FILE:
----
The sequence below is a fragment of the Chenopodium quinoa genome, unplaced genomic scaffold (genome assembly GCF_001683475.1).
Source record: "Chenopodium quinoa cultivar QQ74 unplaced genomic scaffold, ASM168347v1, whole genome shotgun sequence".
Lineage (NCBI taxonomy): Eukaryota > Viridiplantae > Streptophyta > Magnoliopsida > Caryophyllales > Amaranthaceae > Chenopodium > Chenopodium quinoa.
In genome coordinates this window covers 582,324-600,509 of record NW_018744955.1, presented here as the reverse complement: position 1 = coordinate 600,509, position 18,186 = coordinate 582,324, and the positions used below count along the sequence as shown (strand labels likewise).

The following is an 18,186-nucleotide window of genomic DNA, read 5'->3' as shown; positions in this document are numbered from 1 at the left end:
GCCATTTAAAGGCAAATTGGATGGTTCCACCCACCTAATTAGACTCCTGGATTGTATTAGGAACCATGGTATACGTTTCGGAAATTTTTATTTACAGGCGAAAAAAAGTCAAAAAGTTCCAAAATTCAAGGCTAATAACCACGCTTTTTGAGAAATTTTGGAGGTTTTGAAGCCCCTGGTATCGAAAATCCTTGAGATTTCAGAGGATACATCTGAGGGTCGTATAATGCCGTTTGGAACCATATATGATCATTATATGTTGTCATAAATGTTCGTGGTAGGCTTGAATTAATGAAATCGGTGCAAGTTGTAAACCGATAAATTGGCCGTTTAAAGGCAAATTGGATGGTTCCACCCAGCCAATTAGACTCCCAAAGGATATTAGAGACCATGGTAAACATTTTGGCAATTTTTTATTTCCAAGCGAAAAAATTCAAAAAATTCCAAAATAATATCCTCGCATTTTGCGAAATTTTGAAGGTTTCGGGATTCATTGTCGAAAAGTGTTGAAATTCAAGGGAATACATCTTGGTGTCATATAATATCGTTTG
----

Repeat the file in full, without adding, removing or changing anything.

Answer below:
The sequence below is a fragment of the Chenopodium quinoa genome, unplaced genomic scaffold (genome assembly GCF_001683475.1).
Source record: "Chenopodium quinoa cultivar QQ74 unplaced genomic scaffold, ASM168347v1, whole genome shotgun sequence".
Lineage (NCBI taxonomy): Eukaryota > Viridiplantae > Streptophyta > Magnoliopsida > Caryophyllales > Amaranthaceae > Chenopodium > Chenopodium quinoa.
In genome coordinates this window covers 582,324-600,509 of record NW_018744955.1, presented here as the reverse complement: position 1 = coordinate 600,509, position 18,186 = coordinate 582,324, and the positions used below count along the sequence as shown (strand labels likewise).

The following is an 18,186-nucleotide window of genomic DNA, read 5'->3' as shown; positions in this document are numbered from 1 at the left end:
GCCATTTAAAGGCAAATTGGATGGTTCCACCCACCTAATTAGACTCCTGGATTGTATTAGGAACCATGGTATACGTTTCGGAAATTTTTATTTACAGGCGAAAAAAAGTCAAAAAGTTCCAAAATTCAAGGCTAATAACCACGCTTTTTGAGAAATTTTGGAGGTTTTGAAGCCCCTGGTATCGAAAATCCTTGAGATTTCAGAGGATACATCTGAGGGTCGTATAATGCCGTTTGGAACCATATATGATCATTATATGTTGTCATAAATGTTCGTGGTAGGCTTGAATTAATGAAATCGGTGCAAGTTGTAAACCGATAAATTGGCCGTTTAAAGGCAAATTGGATGGTTCCACCCAGCCAATTAGACTCCCAAAGGATATTAGAGACCATGGTAAACATTTTGGCAATTTTTTATTTCCAAGCGAAAAAATTCAAAAAATTCCAAAATAATATCCTCGCATTTTGCGAAATTTTGAAGGTTTCGGGATTCATTGTCGAAAAGTGTTGAAATTCAAGGGAATACATCTTGGTGTCATATAATATCGTTTG